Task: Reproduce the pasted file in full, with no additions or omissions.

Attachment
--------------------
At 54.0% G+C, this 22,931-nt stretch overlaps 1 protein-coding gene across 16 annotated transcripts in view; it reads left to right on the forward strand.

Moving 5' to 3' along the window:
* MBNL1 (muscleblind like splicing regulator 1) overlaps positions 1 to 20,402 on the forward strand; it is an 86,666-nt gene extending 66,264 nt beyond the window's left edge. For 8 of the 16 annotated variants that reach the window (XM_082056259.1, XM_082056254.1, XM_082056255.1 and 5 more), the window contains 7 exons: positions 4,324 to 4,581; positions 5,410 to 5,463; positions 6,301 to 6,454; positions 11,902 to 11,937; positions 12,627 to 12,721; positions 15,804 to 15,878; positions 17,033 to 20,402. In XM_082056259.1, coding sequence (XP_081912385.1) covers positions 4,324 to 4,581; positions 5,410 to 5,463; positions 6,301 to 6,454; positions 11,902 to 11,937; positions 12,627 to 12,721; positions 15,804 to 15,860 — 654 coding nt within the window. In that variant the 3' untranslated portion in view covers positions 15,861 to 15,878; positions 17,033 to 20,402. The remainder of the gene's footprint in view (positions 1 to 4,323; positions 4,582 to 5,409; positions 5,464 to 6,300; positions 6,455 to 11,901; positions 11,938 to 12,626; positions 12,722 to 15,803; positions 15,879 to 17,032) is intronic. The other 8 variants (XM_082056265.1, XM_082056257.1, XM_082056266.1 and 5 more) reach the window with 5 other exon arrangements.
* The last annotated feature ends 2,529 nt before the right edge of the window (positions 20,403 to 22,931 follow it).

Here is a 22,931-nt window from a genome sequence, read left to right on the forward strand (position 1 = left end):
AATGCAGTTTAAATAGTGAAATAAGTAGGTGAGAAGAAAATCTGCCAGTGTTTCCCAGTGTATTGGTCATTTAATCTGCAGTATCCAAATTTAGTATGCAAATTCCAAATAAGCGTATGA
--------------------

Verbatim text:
At 54.0% G+C, this 22,931-nt stretch overlaps 1 protein-coding gene across 16 annotated transcripts in view; it reads left to right on the forward strand.

Moving 5' to 3' along the window:
* MBNL1 (muscleblind like splicing regulator 1) overlaps positions 1 to 20,402 on the forward strand; it is an 86,666-nt gene extending 66,264 nt beyond the window's left edge. For 8 of the 16 annotated variants that reach the window (XM_082056259.1, XM_082056254.1, XM_082056255.1 and 5 more), the window contains 7 exons: positions 4,324 to 4,581; positions 5,410 to 5,463; positions 6,301 to 6,454; positions 11,902 to 11,937; positions 12,627 to 12,721; positions 15,804 to 15,878; positions 17,033 to 20,402. In XM_082056259.1, coding sequence (XP_081912385.1) covers positions 4,324 to 4,581; positions 5,410 to 5,463; positions 6,301 to 6,454; positions 11,902 to 11,937; positions 12,627 to 12,721; positions 15,804 to 15,860 — 654 coding nt within the window. In that variant the 3' untranslated portion in view covers positions 15,861 to 15,878; positions 17,033 to 20,402. The remainder of the gene's footprint in view (positions 1 to 4,323; positions 4,582 to 5,409; positions 5,464 to 6,300; positions 6,455 to 11,901; positions 11,938 to 12,626; positions 12,722 to 15,803; positions 15,879 to 17,032) is intronic. The other 8 variants (XM_082056265.1, XM_082056257.1, XM_082056266.1 and 5 more) reach the window with 5 other exon arrangements.
* The last annotated feature ends 2,529 nt before the right edge of the window (positions 20,403 to 22,931 follow it).

Here is a 22,931-nt window from a genome sequence, read left to right on the forward strand (position 1 = left end):
AATGCAGTTTAAATAGTGAAATAAGTAGGTGAGAAGAAAATCTGCCAGTGTTTCCCAGTGTATTGGTCATTTAATCTGCAGTATCCAAATTTAGTATGCAAATTCCAAATAAGCGTATGA